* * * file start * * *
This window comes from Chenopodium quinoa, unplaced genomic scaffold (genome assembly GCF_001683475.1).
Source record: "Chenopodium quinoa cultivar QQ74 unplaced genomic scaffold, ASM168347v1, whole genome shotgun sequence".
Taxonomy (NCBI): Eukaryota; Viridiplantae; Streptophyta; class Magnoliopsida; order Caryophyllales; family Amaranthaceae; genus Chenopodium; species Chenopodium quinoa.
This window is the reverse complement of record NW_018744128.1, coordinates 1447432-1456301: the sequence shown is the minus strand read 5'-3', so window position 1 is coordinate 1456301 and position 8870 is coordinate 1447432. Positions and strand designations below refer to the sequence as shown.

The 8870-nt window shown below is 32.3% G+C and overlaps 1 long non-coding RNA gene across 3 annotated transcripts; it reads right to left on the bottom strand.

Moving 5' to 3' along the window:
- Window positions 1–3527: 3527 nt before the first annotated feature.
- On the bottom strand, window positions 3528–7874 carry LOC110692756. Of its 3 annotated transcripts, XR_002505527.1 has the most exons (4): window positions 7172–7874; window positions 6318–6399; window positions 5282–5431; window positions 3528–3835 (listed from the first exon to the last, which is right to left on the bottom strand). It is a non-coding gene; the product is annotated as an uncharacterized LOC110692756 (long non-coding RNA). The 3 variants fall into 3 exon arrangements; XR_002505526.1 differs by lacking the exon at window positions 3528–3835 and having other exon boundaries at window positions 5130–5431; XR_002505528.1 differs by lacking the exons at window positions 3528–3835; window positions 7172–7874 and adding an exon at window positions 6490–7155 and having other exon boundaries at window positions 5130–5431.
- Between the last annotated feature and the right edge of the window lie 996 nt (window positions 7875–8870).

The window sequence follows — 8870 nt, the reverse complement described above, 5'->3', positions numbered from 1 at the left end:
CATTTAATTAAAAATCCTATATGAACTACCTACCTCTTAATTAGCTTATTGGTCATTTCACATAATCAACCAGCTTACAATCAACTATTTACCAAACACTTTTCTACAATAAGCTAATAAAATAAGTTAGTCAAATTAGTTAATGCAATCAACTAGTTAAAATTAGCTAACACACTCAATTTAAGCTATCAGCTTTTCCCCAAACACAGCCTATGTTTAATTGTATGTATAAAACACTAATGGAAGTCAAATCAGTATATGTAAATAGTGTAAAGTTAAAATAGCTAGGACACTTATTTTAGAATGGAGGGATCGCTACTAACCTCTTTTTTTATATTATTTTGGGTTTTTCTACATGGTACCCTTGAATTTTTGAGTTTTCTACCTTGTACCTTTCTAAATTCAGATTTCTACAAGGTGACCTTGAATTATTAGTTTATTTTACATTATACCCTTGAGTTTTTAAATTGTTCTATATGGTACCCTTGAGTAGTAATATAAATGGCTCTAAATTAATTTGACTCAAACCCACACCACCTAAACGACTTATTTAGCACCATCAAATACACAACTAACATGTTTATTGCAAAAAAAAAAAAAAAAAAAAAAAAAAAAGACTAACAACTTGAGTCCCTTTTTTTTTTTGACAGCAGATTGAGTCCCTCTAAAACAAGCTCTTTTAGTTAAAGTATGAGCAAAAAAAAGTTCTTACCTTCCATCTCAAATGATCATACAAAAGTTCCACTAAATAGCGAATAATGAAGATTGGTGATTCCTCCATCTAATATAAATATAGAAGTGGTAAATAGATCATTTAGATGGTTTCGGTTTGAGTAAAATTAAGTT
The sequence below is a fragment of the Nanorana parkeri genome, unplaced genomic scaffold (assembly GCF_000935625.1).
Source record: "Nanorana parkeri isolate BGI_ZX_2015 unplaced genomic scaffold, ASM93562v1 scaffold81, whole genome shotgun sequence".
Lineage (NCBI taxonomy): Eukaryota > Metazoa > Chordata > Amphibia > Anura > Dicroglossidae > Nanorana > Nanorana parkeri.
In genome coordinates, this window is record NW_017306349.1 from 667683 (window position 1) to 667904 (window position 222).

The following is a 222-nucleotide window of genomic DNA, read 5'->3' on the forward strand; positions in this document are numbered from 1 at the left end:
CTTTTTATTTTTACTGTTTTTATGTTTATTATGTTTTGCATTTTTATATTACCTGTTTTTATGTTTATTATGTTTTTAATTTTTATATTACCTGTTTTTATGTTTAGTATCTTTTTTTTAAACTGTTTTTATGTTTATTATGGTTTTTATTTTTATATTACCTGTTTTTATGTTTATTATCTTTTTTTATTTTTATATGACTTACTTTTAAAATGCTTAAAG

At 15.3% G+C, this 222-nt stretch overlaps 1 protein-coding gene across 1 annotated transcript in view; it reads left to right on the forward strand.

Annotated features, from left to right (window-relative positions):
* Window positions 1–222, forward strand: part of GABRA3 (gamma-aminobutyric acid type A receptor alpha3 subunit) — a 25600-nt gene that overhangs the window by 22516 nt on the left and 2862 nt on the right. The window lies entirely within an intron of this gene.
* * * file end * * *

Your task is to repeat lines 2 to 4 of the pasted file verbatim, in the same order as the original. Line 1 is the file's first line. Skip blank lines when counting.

Source record: "Chenopodium quinoa cultivar QQ74 unplaced genomic scaffold, ASM168347v1, whole genome shotgun sequence".
Taxonomy (NCBI): Eukaryota; Viridiplantae; Streptophyta; class Magnoliopsida; order Caryophyllales; family Amaranthaceae; genus Chenopodium; species Chenopodium quinoa.
This window is the reverse complement of record NW_018744128.1, coordinates 1447432-1456301: the sequence shown is the minus strand read 5'-3', so window position 1 is coordinate 1456301 and position 8870 is coordinate 1447432. Positions and strand designations below refer to the sequence as shown.